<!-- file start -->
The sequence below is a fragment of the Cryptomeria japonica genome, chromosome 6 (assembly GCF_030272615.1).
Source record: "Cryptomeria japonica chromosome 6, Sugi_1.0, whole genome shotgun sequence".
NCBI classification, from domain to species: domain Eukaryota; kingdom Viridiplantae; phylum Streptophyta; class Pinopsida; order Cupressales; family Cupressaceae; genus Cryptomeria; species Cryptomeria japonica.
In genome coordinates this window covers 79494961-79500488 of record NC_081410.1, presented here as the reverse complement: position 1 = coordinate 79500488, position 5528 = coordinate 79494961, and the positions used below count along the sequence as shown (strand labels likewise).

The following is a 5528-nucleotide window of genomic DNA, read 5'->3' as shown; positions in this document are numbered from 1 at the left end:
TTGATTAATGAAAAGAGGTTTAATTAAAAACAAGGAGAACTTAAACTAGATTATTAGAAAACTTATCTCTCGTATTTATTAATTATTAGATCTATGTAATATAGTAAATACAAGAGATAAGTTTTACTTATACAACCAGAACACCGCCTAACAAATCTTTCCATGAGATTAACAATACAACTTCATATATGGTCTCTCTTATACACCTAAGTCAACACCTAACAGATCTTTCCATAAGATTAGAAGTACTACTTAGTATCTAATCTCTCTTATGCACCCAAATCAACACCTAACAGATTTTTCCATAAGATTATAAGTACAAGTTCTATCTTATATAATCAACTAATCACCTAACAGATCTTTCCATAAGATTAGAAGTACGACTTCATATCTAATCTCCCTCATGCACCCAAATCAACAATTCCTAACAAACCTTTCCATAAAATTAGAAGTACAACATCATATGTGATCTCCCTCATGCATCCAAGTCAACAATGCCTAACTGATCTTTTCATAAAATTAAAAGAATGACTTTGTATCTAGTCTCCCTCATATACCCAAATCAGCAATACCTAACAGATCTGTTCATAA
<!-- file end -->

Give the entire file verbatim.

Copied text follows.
The sequence below is a fragment of the Cryptomeria japonica genome, chromosome 6 (assembly GCF_030272615.1).
Source record: "Cryptomeria japonica chromosome 6, Sugi_1.0, whole genome shotgun sequence".
NCBI classification, from domain to species: domain Eukaryota; kingdom Viridiplantae; phylum Streptophyta; class Pinopsida; order Cupressales; family Cupressaceae; genus Cryptomeria; species Cryptomeria japonica.
In genome coordinates this window covers 79494961-79500488 of record NC_081410.1, presented here as the reverse complement: position 1 = coordinate 79500488, position 5528 = coordinate 79494961, and the positions used below count along the sequence as shown (strand labels likewise).

The following is a 5528-nucleotide window of genomic DNA, read 5'->3' as shown; positions in this document are numbered from 1 at the left end:
TTGATTAATGAAAAGAGGTTTAATTAAAAACAAGGAGAACTTAAACTAGATTATTAGAAAACTTATCTCTCGTATTTATTAATTATTAGATCTATGTAATATAGTAAATACAAGAGATAAGTTTTACTTATACAACCAGAACACCGCCTAACAAATCTTTCCATGAGATTAACAATACAACTTCATATATGGTCTCTCTTATACACCTAAGTCAACACCTAACAGATCTTTCCATAAGATTAGAAGTACTACTTAGTATCTAATCTCTCTTATGCACCCAAATCAACACCTAACAGATTTTTCCATAAGATTATAAGTACAAGTTCTATCTTATATAATCAACTAATCACCTAACAGATCTTTCCATAAGATTAGAAGTACGACTTCATATCTAATCTCCCTCATGCACCCAAATCAACAATTCCTAACAAACCTTTCCATAAAATTAGAAGTACAACATCATATGTGATCTCCCTCATGCATCCAAGTCAACAATGCCTAACTGATCTTTTCATAAAATTAAAAGAATGACTTTGTATCTAGTCTCCCTCATATACCCAAATCAGCAATACCTAACAGATCTGTTCATAA